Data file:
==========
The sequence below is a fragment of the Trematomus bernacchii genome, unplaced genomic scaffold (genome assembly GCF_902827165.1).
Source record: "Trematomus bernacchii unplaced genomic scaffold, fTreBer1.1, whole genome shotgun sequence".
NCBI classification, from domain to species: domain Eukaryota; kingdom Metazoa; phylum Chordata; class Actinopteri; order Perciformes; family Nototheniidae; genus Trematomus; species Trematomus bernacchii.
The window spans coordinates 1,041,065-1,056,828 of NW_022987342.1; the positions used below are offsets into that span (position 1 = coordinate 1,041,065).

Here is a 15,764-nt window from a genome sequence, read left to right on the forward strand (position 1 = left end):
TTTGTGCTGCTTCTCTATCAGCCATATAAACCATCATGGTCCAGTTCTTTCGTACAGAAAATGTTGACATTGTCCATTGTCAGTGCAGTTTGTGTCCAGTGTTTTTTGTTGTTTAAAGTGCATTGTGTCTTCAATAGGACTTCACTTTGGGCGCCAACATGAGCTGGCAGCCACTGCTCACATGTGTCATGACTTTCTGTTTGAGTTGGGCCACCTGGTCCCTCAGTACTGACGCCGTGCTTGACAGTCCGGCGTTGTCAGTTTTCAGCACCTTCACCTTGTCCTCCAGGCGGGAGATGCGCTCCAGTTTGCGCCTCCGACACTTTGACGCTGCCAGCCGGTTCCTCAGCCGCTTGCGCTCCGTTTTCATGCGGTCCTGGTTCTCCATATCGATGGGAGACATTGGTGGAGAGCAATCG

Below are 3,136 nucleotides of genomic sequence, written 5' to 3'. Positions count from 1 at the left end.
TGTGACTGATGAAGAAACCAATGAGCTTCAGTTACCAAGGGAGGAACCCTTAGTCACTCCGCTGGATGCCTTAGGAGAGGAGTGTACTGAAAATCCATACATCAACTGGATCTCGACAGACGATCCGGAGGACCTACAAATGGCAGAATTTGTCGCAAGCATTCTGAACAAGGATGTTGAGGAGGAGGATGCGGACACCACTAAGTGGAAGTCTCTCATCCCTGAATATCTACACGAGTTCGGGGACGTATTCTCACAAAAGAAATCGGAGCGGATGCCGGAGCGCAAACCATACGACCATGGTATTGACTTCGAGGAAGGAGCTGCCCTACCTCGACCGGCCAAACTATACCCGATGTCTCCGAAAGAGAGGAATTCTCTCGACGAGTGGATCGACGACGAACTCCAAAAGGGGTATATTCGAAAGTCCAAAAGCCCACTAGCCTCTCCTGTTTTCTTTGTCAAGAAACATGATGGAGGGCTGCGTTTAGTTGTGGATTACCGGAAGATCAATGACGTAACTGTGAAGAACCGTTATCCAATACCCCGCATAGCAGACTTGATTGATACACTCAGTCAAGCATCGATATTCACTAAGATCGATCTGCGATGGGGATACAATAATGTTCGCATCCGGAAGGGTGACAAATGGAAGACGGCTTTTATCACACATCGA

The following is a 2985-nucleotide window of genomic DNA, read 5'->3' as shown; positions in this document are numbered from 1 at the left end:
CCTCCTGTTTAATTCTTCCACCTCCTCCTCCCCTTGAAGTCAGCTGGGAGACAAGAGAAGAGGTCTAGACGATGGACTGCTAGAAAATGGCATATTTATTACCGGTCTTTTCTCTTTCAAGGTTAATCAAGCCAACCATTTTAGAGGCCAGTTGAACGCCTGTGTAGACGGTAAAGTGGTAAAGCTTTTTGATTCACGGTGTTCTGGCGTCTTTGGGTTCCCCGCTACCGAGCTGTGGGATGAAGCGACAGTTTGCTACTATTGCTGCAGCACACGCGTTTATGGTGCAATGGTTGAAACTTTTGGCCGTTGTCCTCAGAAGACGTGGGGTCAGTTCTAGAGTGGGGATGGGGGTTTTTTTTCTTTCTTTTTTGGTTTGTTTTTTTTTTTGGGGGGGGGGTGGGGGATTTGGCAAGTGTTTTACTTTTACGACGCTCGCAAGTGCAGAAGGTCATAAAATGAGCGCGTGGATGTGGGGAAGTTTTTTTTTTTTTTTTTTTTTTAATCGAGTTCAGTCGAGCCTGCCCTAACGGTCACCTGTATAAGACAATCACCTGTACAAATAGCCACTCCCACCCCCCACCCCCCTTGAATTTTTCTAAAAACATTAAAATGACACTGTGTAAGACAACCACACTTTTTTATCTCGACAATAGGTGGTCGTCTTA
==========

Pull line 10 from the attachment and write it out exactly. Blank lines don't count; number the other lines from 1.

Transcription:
CCTCCTGTTTAATTCTTCCACCTCCTCCTCCCCTTGAAGTCAGCTGGGAGACAAGAGAAGAGGTCTAGACGATGGACTGCTAGAAAATGGCATATTTATTACCGGTCTTTTCTCTTTCAAGGTTAATCAAGCCAACCATTTTAGAGGCCAGTTGAACGCCTGTGTAGACGGTAAAGTGGTAAAGCTTTTTGATTCACGGTGTTCTGGCGTCTTTGGGTTCCCCGCTACCGAGCTGTGGGATGAAGCGACAGTTTGCTACTATTGCTGCAGCACACGCGTTTATGGTGCAATGGTTGAAACTTTTGGCCGTTGTCCTCAGAAGACGTGGGGTCAGTTCTAGAGTGGGGATGGGGGTTTTTTTTCTTTCTTTTTTGGTTTGTTTTTTTTTTTGGGGGGGGGGTGGGGGATTTGGCAAGTGTTTTACTTTTACGACGCTCGCAAGTGCAGAAGGTCATAAAATGAGCGCGTGGATGTGGGGAAGTTTTTTTTTTTTTTTTTTTTTTAATCGAGTTCAGTCGAGCCTGCCCTAACGGTCACCTGTATAAGACAATCACCTGTACAAATAGCCACTCCCACCCCCCACCCCCCTTGAATTTTTCTAAAAACATTAAAATGACACTGTGTAAGACAACCACACTTTTTTATCTCGACAATAGGTGGTCGTCTTA